The ancient settlement of “Troia” existed in the area where the town of Moschato presently stands. Teucros set off from there to travel to the other side of the Aegean and discover Troy, known to all of us, near the straits of the Hellespont, where the Trojan War took place…
During the fifth century BC, the name Troy was abandoned in favor of the unusual and unexplained name “Xypeti.”
Xypeti was positioned between Athens and its port, Piraeus, and a substantial portion of the “Long Walls” that protected Athens during its golden days passed through it.
Museos, Plato, Demosthenes, and Dimitrios Falireus are some of the ancient figures associated with Faliro.
Plato, the greatest of philosophers, portrays his famous Symposium as a narrative told by a Faliriot, Socrates’ admirer Apollodorus, to his buddy Glaucon as they walk from Faliro to Athens. (Plato, Symposium 1, lines 172-173.)
Demosthenes, a great orator, is another personality associated with Faliro. With exercises of his own inspiration, he appeared to have an indestructible drive and determination, and he strove from an early age courageously and intelligently to erase many of his physical and neuropsychic handicaps. Tradition has it that he used to go down to Faliros beach on days when the weather was stormy and the waves pounding against the rocks of the coast, and he loudly shouted impromptu speeches, wishing to practice preserving his calm, during the hours when he was in the Municipality church. His often energetic and raucous neighbors could perplex him.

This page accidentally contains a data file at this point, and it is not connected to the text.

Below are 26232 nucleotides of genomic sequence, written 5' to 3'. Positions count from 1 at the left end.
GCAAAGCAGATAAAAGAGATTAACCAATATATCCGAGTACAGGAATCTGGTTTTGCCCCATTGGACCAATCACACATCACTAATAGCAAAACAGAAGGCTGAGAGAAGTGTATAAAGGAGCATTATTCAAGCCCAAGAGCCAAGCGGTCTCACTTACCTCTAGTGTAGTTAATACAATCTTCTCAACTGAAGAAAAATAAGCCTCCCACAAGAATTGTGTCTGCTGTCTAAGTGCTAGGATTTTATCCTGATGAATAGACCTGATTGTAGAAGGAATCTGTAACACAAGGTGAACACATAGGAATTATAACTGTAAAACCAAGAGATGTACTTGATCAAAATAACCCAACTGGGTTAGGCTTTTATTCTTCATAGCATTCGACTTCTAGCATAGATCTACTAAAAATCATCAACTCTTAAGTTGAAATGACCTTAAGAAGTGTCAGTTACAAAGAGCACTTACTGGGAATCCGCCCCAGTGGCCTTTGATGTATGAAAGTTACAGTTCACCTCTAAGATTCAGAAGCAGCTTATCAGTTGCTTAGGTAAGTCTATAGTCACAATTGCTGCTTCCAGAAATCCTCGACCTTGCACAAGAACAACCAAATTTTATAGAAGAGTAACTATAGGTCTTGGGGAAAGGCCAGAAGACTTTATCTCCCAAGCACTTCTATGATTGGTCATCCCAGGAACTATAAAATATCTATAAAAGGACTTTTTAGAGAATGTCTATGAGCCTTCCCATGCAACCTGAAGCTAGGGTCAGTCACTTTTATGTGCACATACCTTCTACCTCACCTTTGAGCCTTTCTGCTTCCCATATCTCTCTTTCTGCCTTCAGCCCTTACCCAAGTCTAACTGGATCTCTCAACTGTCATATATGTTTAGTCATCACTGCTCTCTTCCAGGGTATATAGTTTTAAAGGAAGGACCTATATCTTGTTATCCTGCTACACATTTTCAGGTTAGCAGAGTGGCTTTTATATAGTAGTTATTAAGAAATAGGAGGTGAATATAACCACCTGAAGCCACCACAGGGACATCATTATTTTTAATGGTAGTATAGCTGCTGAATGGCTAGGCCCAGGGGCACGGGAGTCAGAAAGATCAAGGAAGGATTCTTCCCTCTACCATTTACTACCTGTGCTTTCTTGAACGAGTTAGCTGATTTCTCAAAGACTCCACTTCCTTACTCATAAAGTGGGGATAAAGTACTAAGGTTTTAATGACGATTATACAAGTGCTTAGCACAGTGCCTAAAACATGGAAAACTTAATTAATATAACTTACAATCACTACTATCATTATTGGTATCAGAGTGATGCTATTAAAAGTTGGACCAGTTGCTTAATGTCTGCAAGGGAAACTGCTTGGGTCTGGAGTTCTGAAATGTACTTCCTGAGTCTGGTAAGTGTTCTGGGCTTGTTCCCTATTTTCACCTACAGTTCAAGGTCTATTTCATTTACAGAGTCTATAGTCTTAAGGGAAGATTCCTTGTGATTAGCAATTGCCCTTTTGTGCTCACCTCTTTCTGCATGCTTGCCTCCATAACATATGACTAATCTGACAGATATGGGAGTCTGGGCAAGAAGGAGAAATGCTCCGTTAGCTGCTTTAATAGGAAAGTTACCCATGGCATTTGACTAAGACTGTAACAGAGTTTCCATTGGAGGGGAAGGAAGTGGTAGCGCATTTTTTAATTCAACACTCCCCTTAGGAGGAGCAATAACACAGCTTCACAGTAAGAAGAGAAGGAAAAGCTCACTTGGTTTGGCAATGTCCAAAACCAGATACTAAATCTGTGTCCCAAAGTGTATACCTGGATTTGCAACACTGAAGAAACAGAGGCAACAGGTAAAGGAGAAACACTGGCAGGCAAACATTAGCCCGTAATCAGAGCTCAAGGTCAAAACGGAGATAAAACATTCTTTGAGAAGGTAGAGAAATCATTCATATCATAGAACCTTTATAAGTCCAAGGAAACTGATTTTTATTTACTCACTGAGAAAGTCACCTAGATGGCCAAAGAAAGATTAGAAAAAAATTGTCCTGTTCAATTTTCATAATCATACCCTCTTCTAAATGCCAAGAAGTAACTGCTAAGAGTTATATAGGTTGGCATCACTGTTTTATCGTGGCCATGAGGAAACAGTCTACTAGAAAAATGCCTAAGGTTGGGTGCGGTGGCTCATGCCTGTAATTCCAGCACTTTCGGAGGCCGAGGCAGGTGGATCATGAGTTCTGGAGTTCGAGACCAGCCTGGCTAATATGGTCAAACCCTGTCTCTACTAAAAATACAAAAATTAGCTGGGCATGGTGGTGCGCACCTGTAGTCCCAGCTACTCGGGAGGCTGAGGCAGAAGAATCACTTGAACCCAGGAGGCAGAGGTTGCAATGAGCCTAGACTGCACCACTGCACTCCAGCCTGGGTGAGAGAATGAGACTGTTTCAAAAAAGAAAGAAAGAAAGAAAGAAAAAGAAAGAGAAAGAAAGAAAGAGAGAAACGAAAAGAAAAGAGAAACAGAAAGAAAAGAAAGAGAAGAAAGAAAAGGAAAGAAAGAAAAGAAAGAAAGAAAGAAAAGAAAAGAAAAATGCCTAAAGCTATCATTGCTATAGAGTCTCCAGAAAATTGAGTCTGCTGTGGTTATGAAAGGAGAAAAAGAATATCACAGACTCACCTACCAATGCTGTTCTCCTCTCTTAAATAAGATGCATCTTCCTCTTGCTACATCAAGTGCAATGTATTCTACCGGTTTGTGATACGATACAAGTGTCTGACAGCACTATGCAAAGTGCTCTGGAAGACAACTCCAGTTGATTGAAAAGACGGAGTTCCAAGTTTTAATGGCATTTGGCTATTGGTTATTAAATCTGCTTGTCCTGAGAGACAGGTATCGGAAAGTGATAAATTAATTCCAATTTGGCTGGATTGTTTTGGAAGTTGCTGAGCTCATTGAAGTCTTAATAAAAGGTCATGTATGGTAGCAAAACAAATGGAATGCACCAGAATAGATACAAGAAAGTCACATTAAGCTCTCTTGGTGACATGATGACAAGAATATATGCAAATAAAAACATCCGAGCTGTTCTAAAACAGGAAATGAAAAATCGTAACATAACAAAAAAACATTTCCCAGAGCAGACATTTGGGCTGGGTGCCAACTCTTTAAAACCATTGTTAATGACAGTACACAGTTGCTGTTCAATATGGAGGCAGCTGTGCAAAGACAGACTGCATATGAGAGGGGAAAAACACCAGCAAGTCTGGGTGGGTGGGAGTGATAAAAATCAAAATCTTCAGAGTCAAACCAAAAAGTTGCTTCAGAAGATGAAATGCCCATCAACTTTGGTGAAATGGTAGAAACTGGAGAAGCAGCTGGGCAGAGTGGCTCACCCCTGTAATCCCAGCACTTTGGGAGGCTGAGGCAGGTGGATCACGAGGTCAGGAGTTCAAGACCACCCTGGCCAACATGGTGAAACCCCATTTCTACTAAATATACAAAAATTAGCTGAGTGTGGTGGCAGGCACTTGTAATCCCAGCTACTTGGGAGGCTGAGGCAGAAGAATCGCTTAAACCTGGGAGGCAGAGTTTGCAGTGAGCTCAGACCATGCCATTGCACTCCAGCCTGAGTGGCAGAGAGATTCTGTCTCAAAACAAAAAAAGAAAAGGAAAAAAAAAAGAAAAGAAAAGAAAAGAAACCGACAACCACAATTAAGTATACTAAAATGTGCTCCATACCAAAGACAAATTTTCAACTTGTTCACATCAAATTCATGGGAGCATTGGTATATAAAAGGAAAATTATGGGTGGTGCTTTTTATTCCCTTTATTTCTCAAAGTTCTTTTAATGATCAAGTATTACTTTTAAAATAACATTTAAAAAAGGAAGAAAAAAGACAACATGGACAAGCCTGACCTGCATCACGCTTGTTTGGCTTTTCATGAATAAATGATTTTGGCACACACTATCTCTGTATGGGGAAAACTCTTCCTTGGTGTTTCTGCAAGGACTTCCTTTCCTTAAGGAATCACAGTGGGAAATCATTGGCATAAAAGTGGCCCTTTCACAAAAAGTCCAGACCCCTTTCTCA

Almost every ancient writer, from Herodotus to Pausanias, tells us a lot about Faliro. Thus, we know that the founder of Faliros was the local hero Faliros, the son of Alcona and the grandson of Athens’ king Erechthea, and that tradition says he was a contemporary of Theseus, helping the Lapiths in their war against the Centaurs alongside him.
Faliros is claimed to have been one of the Argonauts in Jason’s famous Argonautic trip (around 1226-1225 BC) and to have built a colony in Southern Italy, which he initially named PALERON. (Pausanias Attika A,I,4 – Strabo n, 246 – Stefanos Byzantios 656, s.v.p.)
Later, more Greeks from Kymi, Chalkida, Pithecus, and Athens came there and named the city PARTHENOPE, honoring one of the Sirens, Parthenope, who threw herself into the sea after Odysseus did not respond to her love and her body washed up on that shore. There was the Sirena’s tomb.
The Apostle Paul went through Athens in the early Christian years, circa 50 AD, or around 100 years before Pausanias. He naturally disembarked at the port of Faliros (where the church of Agios Georgios was eventually built) and marched towards Athens along a country path.
By: Sissi Alevromageira, 25/7/2022